‘Please God,’ returned William deliberately, ‘I could buy groceries, and bits o’ tapes, and thread, and what I thought would sell, and I could begin hawking at first.’

‘And you know, sir,’ interposed Grace, ‘you’re sure William would neither drink, nor idle, nor waste, in any way. He’s my husband, and I shouldn’t praise him; but I will say there’s not a soberer, honester man i’ England nor he is.’

‘Well, I’ll speak to one or two friends, and I think I can promise to let him have \cp\5 in a day or two: as a loan, ye mind, not a gift; he must pay it back.’

‘I understand, sir: I’m quite agreeable to that.’

‘Meantime, there’s a few shillings for you, Grace, just to keep the pot boiling till custom comes. Now, bairns, stand up in a row and say your catechism while your mother goes and buys some dinner: for you’ve not had much to-day, I’ll be bound. You begin, Ben. What is your name?’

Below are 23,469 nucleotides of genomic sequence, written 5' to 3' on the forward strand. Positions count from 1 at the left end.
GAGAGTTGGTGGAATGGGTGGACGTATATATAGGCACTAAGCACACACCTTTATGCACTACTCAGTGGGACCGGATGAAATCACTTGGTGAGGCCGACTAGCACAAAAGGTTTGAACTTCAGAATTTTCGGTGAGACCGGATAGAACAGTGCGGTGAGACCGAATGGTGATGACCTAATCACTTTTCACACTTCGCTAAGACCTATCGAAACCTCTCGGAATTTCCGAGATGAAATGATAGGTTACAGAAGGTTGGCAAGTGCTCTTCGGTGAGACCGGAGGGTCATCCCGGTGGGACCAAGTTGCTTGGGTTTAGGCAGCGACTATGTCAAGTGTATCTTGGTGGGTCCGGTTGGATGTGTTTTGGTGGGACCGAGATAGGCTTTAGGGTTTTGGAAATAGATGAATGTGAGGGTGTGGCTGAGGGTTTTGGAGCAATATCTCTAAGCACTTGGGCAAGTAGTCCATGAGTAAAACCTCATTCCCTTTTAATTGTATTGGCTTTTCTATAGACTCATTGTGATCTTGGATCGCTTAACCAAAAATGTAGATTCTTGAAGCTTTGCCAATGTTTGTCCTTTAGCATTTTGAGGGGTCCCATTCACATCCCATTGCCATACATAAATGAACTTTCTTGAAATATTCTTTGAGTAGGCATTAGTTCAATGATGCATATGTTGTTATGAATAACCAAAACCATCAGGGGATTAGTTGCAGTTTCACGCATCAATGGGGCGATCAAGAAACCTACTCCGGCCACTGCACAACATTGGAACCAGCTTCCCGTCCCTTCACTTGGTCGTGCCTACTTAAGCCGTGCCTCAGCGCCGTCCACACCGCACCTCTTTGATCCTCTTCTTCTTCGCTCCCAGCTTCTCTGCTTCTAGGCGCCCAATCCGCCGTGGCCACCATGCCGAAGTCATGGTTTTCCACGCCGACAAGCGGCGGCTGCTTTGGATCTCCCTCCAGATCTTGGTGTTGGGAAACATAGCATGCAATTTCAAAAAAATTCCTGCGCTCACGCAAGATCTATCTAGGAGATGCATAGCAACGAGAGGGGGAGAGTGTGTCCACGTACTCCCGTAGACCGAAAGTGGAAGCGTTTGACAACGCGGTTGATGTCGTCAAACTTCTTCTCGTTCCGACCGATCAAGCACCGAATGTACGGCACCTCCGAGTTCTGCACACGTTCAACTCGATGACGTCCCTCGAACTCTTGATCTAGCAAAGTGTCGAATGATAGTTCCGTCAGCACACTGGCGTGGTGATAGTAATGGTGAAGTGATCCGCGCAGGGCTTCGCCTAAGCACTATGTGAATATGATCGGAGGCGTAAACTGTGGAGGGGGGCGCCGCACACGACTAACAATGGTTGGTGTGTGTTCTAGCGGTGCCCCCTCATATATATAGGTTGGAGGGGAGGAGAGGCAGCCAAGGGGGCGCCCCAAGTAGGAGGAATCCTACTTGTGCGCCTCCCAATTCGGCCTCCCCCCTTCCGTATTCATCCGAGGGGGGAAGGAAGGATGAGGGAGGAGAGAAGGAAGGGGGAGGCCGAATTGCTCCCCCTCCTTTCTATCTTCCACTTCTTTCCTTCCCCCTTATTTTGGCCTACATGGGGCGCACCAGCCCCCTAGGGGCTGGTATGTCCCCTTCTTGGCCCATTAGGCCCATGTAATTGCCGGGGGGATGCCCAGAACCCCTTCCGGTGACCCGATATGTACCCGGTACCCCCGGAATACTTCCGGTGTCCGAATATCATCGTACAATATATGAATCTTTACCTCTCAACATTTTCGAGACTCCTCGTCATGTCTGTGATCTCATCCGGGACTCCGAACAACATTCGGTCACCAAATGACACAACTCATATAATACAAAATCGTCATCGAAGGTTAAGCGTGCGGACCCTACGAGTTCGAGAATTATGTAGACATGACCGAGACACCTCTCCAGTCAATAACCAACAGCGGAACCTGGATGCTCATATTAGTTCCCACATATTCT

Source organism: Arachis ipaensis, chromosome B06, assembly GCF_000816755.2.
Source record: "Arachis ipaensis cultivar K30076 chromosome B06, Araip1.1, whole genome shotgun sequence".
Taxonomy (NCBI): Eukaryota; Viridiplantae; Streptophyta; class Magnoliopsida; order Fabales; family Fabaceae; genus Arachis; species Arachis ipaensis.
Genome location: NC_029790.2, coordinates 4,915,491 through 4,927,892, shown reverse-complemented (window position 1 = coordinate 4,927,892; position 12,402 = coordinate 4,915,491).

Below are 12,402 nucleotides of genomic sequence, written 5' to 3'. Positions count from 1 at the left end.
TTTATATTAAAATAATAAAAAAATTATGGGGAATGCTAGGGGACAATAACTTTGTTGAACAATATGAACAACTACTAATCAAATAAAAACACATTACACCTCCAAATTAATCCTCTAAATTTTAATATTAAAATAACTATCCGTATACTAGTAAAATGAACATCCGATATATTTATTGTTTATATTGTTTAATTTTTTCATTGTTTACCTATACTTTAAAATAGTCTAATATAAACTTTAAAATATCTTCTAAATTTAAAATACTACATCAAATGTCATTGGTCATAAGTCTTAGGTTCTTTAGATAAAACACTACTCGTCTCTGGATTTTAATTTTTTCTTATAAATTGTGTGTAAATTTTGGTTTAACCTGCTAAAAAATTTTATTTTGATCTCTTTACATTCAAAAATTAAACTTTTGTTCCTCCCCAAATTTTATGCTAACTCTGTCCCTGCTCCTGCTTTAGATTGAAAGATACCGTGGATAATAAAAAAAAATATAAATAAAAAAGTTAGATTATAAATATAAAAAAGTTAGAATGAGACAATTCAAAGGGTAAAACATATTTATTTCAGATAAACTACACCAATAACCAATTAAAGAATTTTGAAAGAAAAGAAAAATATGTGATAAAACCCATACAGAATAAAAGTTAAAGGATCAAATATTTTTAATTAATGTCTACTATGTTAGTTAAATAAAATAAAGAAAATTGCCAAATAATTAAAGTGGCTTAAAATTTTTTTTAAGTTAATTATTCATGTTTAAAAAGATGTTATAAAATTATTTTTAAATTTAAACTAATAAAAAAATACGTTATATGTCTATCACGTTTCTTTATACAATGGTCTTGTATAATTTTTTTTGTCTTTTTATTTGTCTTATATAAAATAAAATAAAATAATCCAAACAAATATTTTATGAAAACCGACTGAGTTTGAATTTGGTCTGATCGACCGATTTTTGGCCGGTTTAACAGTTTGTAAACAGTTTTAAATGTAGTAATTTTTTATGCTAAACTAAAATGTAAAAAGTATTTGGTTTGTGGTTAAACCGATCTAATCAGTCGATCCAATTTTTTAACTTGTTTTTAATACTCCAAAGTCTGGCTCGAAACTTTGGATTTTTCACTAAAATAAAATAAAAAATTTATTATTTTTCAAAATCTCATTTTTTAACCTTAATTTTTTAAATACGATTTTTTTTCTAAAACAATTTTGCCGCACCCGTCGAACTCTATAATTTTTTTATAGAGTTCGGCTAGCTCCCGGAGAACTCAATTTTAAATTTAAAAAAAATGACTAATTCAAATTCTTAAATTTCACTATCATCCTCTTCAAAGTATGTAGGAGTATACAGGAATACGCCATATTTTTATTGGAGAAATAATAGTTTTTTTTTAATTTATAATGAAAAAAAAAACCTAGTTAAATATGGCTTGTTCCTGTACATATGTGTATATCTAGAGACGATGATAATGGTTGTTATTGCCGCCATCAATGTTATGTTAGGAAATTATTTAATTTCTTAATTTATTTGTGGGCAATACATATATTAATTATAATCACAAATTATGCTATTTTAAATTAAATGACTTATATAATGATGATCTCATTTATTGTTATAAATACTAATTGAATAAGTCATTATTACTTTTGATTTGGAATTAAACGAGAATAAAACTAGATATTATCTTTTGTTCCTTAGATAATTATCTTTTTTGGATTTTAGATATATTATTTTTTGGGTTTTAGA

Mr. Hall stayed till Grace came back; then he hastily took his leave, shaking hands with both Farren and his wife: just at the door, he said to them a few brief but very earnest words of religious consolation and exhortation: with a mutual ‘God bless you, sir!’ ‘God bless you, my friends!’ they separated.

  By PanEris using Melati.

Previous chapter/page Back Home Email this Search Discuss Bookmark Next chapter
Copyright: All texts on Bibliomania are © Bibliomania.com Ltd, and may not be reproduced in any form without our written permission. See our FAQ for more details.